The Florida Senate Thursday affirmed the right of green thumbs statewide to grow vegetable gardens in their front yards.
The 40-member Senate vote was 35-5.
Sen. Rob Bradley’s SB 82 prohibits a county or municipality from regulating vegetable gardens on residential properties, voiding any current regulations regarding the produce patches.
Local governments, however, can still adopt a local ordinance or regulation that doesn’t specifically target vegetable gardens, like regulating water during drought conditions, limiting fertilizer use or controlling invasive species.
Bradley, a Fleming Island Republican, filed a similar bill that passed during last year’s session, but the clock ran out and a House version was never filed. Lucky for garden enthusiasts, Rep. Elizabeth Fetterhoff, R-DeLand, has filed the House version (HB 145), which is identical in language. Her bill has passed through two of its committee stops, and has yet to be scheduled for a third.
The vegetable garden proposal is rooted in a legal dispute about an ordinance in Miami Shores that banned the gardens from being planted in front yards. Hermine Ricketts and Tom Carroll, who ate from their vegetable garden for 17 years, sued the village. In November 2017, an appeals court upheld a ruling that the couple does not have a constitutional right to grow vegetables in their front yard. They appealed the ruling to the Florida Supreme Court, which declined to grant review.
Ricketts and Carroll faced $50 in daily fines after the village amended its ordinance in 2013. They had to dig up their garden – which can’t grow in their backyard because of a lack of sun.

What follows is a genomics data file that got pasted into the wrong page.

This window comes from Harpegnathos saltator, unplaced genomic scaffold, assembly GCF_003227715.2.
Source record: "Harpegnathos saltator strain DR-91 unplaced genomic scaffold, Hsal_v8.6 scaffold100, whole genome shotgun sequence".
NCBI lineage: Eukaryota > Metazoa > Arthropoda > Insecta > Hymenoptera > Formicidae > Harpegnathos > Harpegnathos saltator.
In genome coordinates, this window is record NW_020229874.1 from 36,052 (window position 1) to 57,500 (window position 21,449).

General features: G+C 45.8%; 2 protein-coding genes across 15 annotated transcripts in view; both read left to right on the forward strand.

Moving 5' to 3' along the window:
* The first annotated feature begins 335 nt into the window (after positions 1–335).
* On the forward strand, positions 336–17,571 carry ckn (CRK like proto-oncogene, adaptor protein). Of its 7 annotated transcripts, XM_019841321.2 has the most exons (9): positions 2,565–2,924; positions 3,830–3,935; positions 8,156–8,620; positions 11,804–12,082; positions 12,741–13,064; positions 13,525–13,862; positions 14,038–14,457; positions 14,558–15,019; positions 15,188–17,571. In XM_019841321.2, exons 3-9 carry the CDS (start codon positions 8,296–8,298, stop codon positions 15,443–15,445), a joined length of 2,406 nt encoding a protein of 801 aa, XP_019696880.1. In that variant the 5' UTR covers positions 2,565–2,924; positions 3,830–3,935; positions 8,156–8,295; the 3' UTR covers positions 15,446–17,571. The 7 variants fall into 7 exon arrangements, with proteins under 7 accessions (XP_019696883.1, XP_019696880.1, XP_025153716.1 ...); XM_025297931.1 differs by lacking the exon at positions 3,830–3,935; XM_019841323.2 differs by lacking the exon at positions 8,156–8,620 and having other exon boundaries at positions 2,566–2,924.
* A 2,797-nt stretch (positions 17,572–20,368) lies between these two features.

“What we’ve seen over the last several years is a movement to locally source food to have food be more organic and be more natural and not have to be subject to so many preserves and chemicals so that it travels across the country,” Bradley said during the bill’s second reading last week. “Instead, it can be in your backyard to be eaten.”
The bill only preempts local government rules, not rules or gardening restrictions set by homeowners associations or other groups.
Opponents to the bill say it imposes upon home rule. The League of Cities, for example, maintains that the Legislature should respect local government’s authority to make decisions on ordinances for their communities.
Sen. Bobby Powell, a Riviera Beach Democrat who voted no on the bill, said it is too far-reaching.
“It allows them to grow not only vegetables, but a plot of land used for the growing of vegetables, fruits, herbs and flowers,” he said. “I think the exemption of this to restrain the development codes for every municipality on our behalf is an overreach.”
Bradley said he understands the importance of careful preemption and thinks “a standard was met in this case.”
“The world is changing when it comes to food. There’s a big interest when it comes to locally sourced food or organic products,” he said. “It is our role, our duty to review decisions that are made in the courts that uphold local government actions that violate property rights in the State of Florida ... When you own a piece of property, you should be able to grow food on that property for your family’s consumption.”
Ari Bargil, the attorney who represented the Miami Shores family, said he’s glad the state is taking the issue seriously and hopes to get a similar reaction from the House.
“I applaud the Senate for its work to quickly pass this meaningful reform, and I look forward to the day where no Floridian would worry about crippling fines for the offense of growing cabbage,” he said.